AMD still offers the AMD Neo X2 with AMD 785G or HD4200 graphics or with embedded AMD 780E + SB710 chipset. But that's not a netbook offering but a consumer or ultra-portable low-power notebook offer. I don't really like it that it's K8 based but it's still not totally bad. I don't think AMD is interested in the MID/smartphone market Intel is going after slowly any way.

    There's reason the AMD Neo platform didn't become a HTPC platform, first it was only released with 690E, secondly it wasn't supported in XBMC on linux. Then there's cost. Now CULV makes a lot more sense. GMA4500 is good enough. And it's first now supports really is coming through with Flash acceleration etc. It was a very limited usability with such a platform before. So soon Atom (with Broadcom accelerator), CULV etc really becomes useful and functional in the consumer space. AMD don't have any advantages even if they have support for the same things. I think it's wise that they are designing wholly new mobile products. Then there's gonna be a fair fight. Products will have a lower power envelope and be cheaper and on newer node. More will be released into the market.
    Reply
  • killerclick - Monday, December 21, 2009 - link

    This could be a chance for VIA Nano to get in on the netbook market. I fear however that most people buying netbooks won't know or care about the difference between the platforms. If it's cheap and can at least play 720p they won't go out of their way to get something non-Intel. Reply
  • Penti - Tuesday, December 22, 2009 - link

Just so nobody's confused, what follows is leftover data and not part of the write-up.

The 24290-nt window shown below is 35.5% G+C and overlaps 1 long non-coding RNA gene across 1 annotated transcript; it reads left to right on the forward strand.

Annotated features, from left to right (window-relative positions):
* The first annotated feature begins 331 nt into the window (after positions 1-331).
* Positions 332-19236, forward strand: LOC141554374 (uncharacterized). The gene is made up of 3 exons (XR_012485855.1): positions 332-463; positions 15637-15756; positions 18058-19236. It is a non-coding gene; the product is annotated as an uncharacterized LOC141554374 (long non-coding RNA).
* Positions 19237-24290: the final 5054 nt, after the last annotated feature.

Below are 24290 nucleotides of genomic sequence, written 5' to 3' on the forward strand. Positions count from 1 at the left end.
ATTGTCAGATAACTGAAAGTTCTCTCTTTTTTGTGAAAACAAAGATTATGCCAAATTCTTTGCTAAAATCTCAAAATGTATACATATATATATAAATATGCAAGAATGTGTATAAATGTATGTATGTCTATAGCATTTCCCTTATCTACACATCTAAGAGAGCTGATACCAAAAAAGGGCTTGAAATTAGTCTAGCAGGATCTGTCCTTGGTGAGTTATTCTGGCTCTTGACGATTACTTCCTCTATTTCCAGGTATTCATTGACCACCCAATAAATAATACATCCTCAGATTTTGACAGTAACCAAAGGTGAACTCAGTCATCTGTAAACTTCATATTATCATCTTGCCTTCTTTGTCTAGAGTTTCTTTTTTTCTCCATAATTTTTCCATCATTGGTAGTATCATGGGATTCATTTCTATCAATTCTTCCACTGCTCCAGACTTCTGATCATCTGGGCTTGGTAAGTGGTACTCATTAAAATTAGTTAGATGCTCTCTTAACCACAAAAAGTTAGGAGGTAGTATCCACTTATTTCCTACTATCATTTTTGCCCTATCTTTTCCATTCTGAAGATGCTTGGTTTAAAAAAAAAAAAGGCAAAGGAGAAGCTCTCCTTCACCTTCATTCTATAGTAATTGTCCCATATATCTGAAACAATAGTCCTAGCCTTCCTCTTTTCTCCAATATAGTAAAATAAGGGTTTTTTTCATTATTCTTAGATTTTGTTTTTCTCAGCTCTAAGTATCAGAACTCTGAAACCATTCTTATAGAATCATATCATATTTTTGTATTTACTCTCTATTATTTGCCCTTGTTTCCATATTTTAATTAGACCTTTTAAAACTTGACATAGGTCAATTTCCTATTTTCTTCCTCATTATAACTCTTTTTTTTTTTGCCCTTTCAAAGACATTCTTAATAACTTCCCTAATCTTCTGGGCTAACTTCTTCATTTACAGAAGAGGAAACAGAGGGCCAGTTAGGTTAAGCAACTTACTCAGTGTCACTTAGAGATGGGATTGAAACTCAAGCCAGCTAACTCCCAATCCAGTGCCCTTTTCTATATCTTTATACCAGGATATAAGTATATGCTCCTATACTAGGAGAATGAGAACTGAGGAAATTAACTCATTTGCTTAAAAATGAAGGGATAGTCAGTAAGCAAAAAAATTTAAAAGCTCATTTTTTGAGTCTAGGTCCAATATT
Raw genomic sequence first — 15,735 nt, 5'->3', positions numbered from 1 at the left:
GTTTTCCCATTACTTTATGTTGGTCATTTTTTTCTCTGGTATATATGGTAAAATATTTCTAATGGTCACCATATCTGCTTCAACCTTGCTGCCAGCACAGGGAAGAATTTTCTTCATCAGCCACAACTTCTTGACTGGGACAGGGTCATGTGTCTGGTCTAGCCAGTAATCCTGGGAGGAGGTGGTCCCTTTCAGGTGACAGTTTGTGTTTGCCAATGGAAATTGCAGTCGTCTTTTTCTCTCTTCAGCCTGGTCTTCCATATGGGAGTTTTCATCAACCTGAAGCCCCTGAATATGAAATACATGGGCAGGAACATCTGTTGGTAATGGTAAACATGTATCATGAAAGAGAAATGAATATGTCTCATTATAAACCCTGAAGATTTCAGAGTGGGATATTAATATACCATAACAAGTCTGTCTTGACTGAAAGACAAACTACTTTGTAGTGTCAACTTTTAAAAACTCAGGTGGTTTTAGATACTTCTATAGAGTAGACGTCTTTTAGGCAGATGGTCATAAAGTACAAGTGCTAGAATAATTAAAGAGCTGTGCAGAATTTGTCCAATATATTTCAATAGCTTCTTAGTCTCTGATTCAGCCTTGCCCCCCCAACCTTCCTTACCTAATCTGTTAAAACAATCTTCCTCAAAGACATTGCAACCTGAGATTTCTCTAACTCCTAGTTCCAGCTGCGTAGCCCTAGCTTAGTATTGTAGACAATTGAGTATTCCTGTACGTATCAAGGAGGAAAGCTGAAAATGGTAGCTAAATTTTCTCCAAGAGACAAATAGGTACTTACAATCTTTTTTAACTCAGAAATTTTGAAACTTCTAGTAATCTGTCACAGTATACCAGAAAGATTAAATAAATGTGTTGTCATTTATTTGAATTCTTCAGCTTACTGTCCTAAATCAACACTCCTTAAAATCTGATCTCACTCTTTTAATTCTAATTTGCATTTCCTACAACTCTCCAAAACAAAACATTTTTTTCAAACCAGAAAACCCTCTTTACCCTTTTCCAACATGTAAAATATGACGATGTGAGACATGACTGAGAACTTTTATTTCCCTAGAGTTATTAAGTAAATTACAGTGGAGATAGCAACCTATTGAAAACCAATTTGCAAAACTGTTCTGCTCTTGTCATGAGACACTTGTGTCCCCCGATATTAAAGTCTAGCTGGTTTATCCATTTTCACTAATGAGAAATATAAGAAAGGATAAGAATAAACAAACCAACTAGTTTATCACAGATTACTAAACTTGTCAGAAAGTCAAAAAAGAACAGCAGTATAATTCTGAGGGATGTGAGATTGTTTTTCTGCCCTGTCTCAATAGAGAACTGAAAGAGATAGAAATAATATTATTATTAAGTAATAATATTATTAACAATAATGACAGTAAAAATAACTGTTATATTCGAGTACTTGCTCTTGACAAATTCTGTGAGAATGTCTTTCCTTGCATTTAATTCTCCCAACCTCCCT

I won't consider the Nano until they have shrunk it, made it less power hungry, made it dual core and released a good graphics chip with truly open source drivers. I'd rather have Pineview + Broadcom BCM70015 if not.

    It's impressive what Centaur can do with ~100 employees, but I'm not impressed with the S3 Graphics or VIA chipset team.
    Reply
  • killerclick - Tuesday, December 22, 2009 - link

    I meant Nano + ATI/NVIDIA IGP Reply
  • Penti - Tuesday, December 22, 2009 - link

    Yeah I know you wrote that. But..

    That will never happen. It's Nano + Mobile ATI/NVIDIA GPU tops. But I don't see the point. Via's own gpus are fine for DXVA in Windows etc. Nano aren't that power efficient to begin with. It's not like such platforms will be fast enough to game on either way.

    This is what they have coming out (chipset with IGP) http://via.com.tw/en/products/chipsets/v-series/vn...">http://via.com.tw/en/products/chipsets/v-series/vn... It's not that bad. It has modern integrated graphics but it can be used with a discrete graphics solution too.
    Reply
  • strikeback03 - Monday, December 21, 2009 - link

    If I remember correctly, you used a standard ATX power supply for testing the LF/LF2 Atom boards, which you speculated was part of the reason for such high power consumption. Did you restest with the same PSU as from the Pine Trail system? Reply
  • Griswold - Monday, December 21, 2009 - link

    Almost no performance gains - the opposite is actually true with the demise of useful chipset graphics for the atom platform.

    Buh bye, atom! Hello VIA Nano + ION!
    Reply